GenStat's calculations are not dynamic like Excel's, so if you change any of the values within cells and want to recalculate dependent cell values, you need to use the recalculate menu to redo the calculations.
GenStat maintains two copies of the data, one visible in a spreadsheet, and the other hidden in the statistical calculation engine (the server). The server data names and types can be displayed at any time using the Data Display menu. By default the two copies of the data are synchronized whenever the user moves focus off the spreadsheet. You can change to manually update GenStat from a spreadsheet by turning off the Auto update GenStat option within the spreadsheet option. To manually synchronize the server data with the spreadsheet select Changed data to GenStat from the the Update item on the Spread menu, or alternatively press the F10 key. This feature allows you to have multiple sheets with data structures having the same name, whilst retaining only the copy of the latest updated spreadsheet within the server. Also this allows reorganisation of the data in the spreadsheet without disturbing on-going calculations in the server (which can run concurrently with interface operations).
GenStat stores dates as the number of days from either 1st January 1900 or 1st March 1600. A date format can also be applied to a complete column (not cell by cell as in Excel). Date formats are not applied automatically in GenStat, but must manually be applied using the Date Formats dialog (opened from the Attributes/Format item on the Column option of the Spread menu), by selecting a format type of Date and then clicking the Date Format button.
If dates are copied from Excel to GenStat via the clipboard, they are transferred as text, resulting in a text column. However, if GenStat detects that the text may be a date format, it will prompt to convert the text to a date format. Text columns can be converted to a numerical value displayed as a date by selecting the Convert item on the Column option of the Spread menu. This opens the Date Formats dialog where you can select the new column type as a Variate and select the Read Text as Date option. The Date Format button to specify the particular date format used by Excel.
The text :D can be appended to a column name in Excel to identify a column as a date column. When this text is appended the column will be automatically interpreted as a date format whether it is pasted from the clipboard or is imported from an Excel file. Similarly the text :T can be used to identify a column as a time column, and the column will be automatically interpreted as a time format.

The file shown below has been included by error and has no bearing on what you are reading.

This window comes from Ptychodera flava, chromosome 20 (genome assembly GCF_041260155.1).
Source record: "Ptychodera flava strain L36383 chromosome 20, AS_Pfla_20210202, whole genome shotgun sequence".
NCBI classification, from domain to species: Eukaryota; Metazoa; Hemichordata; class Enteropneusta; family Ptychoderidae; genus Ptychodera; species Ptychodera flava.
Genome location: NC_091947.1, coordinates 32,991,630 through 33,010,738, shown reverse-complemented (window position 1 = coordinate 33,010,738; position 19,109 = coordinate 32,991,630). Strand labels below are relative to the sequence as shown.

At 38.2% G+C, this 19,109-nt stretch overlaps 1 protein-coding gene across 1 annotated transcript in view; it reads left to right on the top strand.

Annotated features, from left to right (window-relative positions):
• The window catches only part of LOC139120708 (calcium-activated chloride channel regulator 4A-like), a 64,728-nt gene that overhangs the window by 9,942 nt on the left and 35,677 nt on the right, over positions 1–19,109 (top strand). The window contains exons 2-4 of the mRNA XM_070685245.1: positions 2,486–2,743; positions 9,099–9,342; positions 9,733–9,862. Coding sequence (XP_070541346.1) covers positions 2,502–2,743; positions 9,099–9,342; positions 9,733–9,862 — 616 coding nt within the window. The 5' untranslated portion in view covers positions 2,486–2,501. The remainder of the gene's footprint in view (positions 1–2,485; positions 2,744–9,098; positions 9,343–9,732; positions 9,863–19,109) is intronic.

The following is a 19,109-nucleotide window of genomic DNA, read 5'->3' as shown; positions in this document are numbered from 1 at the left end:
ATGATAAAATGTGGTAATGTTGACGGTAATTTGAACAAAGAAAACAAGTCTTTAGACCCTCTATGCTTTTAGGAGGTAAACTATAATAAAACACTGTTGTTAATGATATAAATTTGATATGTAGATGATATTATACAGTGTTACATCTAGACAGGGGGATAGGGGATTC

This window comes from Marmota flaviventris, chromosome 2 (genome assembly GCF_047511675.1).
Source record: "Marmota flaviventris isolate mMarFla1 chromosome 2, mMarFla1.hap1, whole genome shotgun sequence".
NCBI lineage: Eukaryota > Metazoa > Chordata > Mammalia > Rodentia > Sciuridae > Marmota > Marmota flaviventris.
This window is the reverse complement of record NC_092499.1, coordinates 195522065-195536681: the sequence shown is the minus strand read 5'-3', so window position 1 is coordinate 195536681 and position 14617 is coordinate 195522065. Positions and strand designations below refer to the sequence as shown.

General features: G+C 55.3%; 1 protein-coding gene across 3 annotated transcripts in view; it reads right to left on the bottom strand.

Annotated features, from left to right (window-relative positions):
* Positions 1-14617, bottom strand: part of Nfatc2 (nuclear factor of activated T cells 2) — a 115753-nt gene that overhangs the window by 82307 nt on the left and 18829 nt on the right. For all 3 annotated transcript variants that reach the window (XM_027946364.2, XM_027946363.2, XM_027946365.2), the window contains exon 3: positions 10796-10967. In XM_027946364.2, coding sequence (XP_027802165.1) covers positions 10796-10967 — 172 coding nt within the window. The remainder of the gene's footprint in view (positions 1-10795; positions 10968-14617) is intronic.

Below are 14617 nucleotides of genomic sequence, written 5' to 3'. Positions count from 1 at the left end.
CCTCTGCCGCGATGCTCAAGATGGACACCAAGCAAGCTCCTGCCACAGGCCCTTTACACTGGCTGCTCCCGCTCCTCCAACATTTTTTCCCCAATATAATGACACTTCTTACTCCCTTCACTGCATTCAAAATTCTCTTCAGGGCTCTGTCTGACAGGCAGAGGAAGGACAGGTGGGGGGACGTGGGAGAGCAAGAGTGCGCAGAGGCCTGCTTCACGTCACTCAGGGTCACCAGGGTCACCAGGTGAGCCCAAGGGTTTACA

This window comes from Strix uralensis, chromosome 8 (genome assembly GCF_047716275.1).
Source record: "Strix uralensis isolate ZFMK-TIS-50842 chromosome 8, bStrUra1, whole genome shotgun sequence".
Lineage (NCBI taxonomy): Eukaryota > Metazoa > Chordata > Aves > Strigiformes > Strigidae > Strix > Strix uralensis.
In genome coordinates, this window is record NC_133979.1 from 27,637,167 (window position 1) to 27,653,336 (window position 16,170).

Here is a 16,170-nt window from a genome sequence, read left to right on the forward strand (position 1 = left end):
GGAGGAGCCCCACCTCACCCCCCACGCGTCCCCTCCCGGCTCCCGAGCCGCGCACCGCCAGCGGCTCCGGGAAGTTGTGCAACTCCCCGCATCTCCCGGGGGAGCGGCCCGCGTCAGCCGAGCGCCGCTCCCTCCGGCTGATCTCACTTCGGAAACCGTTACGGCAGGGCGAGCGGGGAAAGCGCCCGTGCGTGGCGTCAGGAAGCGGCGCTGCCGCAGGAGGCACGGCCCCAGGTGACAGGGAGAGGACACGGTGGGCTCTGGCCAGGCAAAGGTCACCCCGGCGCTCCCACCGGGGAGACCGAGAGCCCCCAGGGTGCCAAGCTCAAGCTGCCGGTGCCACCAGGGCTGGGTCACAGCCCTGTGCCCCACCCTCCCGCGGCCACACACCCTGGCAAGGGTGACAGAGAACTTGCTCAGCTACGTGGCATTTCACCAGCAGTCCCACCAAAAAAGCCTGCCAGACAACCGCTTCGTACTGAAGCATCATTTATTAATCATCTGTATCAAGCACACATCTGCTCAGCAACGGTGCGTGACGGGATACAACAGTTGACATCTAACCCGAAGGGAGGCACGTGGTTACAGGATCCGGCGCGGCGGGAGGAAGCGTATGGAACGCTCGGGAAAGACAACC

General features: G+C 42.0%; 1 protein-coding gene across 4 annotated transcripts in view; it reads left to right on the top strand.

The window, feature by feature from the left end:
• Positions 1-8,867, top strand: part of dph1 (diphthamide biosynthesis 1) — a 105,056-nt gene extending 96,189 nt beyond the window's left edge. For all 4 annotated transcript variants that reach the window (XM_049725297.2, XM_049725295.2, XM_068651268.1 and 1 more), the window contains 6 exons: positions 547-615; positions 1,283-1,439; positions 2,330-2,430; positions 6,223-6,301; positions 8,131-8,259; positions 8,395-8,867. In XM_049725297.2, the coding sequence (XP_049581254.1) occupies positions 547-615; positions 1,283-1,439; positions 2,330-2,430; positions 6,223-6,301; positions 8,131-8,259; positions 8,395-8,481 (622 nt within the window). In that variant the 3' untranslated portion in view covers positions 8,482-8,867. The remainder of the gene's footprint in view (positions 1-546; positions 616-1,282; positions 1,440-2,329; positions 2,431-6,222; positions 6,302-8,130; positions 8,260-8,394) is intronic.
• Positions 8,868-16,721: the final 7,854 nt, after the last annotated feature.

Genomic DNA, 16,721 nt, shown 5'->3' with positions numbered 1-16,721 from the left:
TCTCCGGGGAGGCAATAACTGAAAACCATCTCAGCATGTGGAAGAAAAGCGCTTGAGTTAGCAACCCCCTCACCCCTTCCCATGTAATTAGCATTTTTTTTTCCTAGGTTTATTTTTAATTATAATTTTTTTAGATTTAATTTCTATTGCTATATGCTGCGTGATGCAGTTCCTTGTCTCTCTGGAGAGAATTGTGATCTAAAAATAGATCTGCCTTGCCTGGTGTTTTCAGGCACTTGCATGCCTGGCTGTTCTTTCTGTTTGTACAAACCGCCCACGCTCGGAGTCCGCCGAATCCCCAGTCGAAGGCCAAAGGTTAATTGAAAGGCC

Comments in cell containing the column name can also be used to set a Date
GenStat provides a wide range of menus for reorganising and manipulating data that are not available within Excel. These can be found under the Manipulate and Calculate items on the Spread menu.
GenStat has menus for creating tables. The Frequency Tables menu produces tables of counts, and the Summary of Groups menu produces cross-tabulations of the usual data summaries for selected variate columns.
The results from GenStat are shown in a special table spreadsheet. The layout of the table may be changed by selecting the Reorder Table item on the Manipulate submenu of the Spread menu or by dragging the columns into new positions. The Restrict/Filter item on the Spread can also be used to subset the rows displayed in the table. The Copy Special menus may be used to copy the table to Rich Text Format (RTF Table) or to Excel (Tabbed Text) via the clipboard.
GenStat has a Graphics Wizard, which takes you through the steps of creating a graph. However the resulting graph is not dynamic, and it is not stored in the spreadsheet. Graphs within GenStat are displayed in a separate graphics window. The graph can be saved in different formats and the display attributes (fonts, colours, symbols, line styles, etc.) can be edited by double-clicking on the graph and using the various edit options under the Tools menu in the GenStat Graphics Viewer.
The maximum number of columns in Excel is 16384 for Excel 2007 and 256 for prior versions. GenStat will not be able to save more than this number of columns to Excel. The maximum number of columns in a GenStat spreadsheet is a user defined limit between 250 and 16000, which can be set on the Spreadsheet Options, File tab. GenStat will not read in more columns from Excel than the specified limit.
The maximum number of rows in Excel is 1048576 for Excel 2007 and 65535 for Excel 97-2003 and 16384 for prior versions. GenStat will not be able to save more than this number of rows to Excel, depending on the file version being saved. The only limit to the number of rows in a GenStat spreadsheet is the amount of memory available on the computer.
The maximum factor label length in GenStat is 60 characters. Reading cells in a factor which contain text longer than this will result in the labels being truncated. The maximum text length in a cell in Excel is 65535, and in GenStat it is a user defined limit between 90 and 10000, which can be set on the Spreadsheet Options, Conversions tab. Any cells read from Excel that have text longer than the specified limit will be truncated.